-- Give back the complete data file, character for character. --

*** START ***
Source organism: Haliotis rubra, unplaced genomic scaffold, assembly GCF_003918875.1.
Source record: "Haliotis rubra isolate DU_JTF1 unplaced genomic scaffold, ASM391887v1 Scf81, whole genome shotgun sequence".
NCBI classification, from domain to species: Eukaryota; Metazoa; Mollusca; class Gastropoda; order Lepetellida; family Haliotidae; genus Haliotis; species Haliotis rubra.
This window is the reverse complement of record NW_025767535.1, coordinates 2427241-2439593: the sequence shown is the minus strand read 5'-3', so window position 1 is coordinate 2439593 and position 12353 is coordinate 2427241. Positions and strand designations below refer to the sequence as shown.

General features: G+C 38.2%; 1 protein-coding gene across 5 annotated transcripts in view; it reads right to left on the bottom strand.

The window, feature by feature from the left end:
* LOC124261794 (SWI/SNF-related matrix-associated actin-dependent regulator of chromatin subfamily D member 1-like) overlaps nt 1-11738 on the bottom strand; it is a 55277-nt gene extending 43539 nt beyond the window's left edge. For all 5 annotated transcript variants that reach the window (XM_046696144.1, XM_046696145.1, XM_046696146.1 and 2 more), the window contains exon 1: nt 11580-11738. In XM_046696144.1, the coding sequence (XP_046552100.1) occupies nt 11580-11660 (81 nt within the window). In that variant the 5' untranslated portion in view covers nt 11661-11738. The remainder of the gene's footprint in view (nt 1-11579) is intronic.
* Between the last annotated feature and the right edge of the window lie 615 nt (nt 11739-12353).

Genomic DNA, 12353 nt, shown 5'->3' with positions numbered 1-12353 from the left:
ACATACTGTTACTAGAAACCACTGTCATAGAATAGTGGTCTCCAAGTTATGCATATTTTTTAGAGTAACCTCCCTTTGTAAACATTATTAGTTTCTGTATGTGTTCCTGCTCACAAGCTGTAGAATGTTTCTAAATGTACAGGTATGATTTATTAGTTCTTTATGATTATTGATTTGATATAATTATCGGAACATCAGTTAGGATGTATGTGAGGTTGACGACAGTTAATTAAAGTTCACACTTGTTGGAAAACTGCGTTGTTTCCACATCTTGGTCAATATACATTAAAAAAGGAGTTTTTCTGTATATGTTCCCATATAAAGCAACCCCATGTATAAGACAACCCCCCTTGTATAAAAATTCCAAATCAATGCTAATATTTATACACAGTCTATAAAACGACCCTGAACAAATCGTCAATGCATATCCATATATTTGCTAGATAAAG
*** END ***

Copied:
Source organism: Haliotis rubra, unplaced genomic scaffold, assembly GCF_003918875.1.
Source record: "Haliotis rubra isolate DU_JTF1 unplaced genomic scaffold, ASM391887v1 Scf81, whole genome shotgun sequence".
NCBI classification, from domain to species: Eukaryota; Metazoa; Mollusca; class Gastropoda; order Lepetellida; family Haliotidae; genus Haliotis; species Haliotis rubra.
This window is the reverse complement of record NW_025767535.1, coordinates 2427241-2439593: the sequence shown is the minus strand read 5'-3', so window position 1 is coordinate 2439593 and position 12353 is coordinate 2427241. Positions and strand designations below refer to the sequence as shown.

General features: G+C 38.2%; 1 protein-coding gene across 5 annotated transcripts in view; it reads right to left on the bottom strand.

The window, feature by feature from the left end:
* LOC124261794 (SWI/SNF-related matrix-associated actin-dependent regulator of chromatin subfamily D member 1-like) overlaps nt 1-11738 on the bottom strand; it is a 55277-nt gene extending 43539 nt beyond the window's left edge. For all 5 annotated transcript variants that reach the window (XM_046696144.1, XM_046696145.1, XM_046696146.1 and 2 more), the window contains exon 1: nt 11580-11738. In XM_046696144.1, the coding sequence (XP_046552100.1) occupies nt 11580-11660 (81 nt within the window). In that variant the 5' untranslated portion in view covers nt 11661-11738. The remainder of the gene's footprint in view (nt 1-11579) is intronic.
* Between the last annotated feature and the right edge of the window lie 615 nt (nt 11739-12353).

Genomic DNA, 12353 nt, shown 5'->3' with positions numbered 1-12353 from the left:
ACATACTGTTACTAGAAACCACTGTCATAGAATAGTGGTCTCCAAGTTATGCATATTTTTTAGAGTAACCTCCCTTTGTAAACATTATTAGTTTCTGTATGTGTTCCTGCTCACAAGCTGTAGAATGTTTCTAAATGTACAGGTATGATTTATTAGTTCTTTATGATTATTGATTTGATATAATTATCGGAACATCAGTTAGGATGTATGTGAGGTTGACGACAGTTAATTAAAGTTCACACTTGTTGGAAAACTGCGTTGTTTCCACATCTTGGTCAATATACATTAAAAAAGGAGTTTTTCTGTATATGTTCCCATATAAAGCAACCCCATGTATAAGACAACCCCCCTTGTATAAAAATTCCAAATCAATGCTAATATTTATACACAGTCTATAAAACGACCCTGAACAAATCGTCAATGCATATCCATATATTTGCTAGATAAAG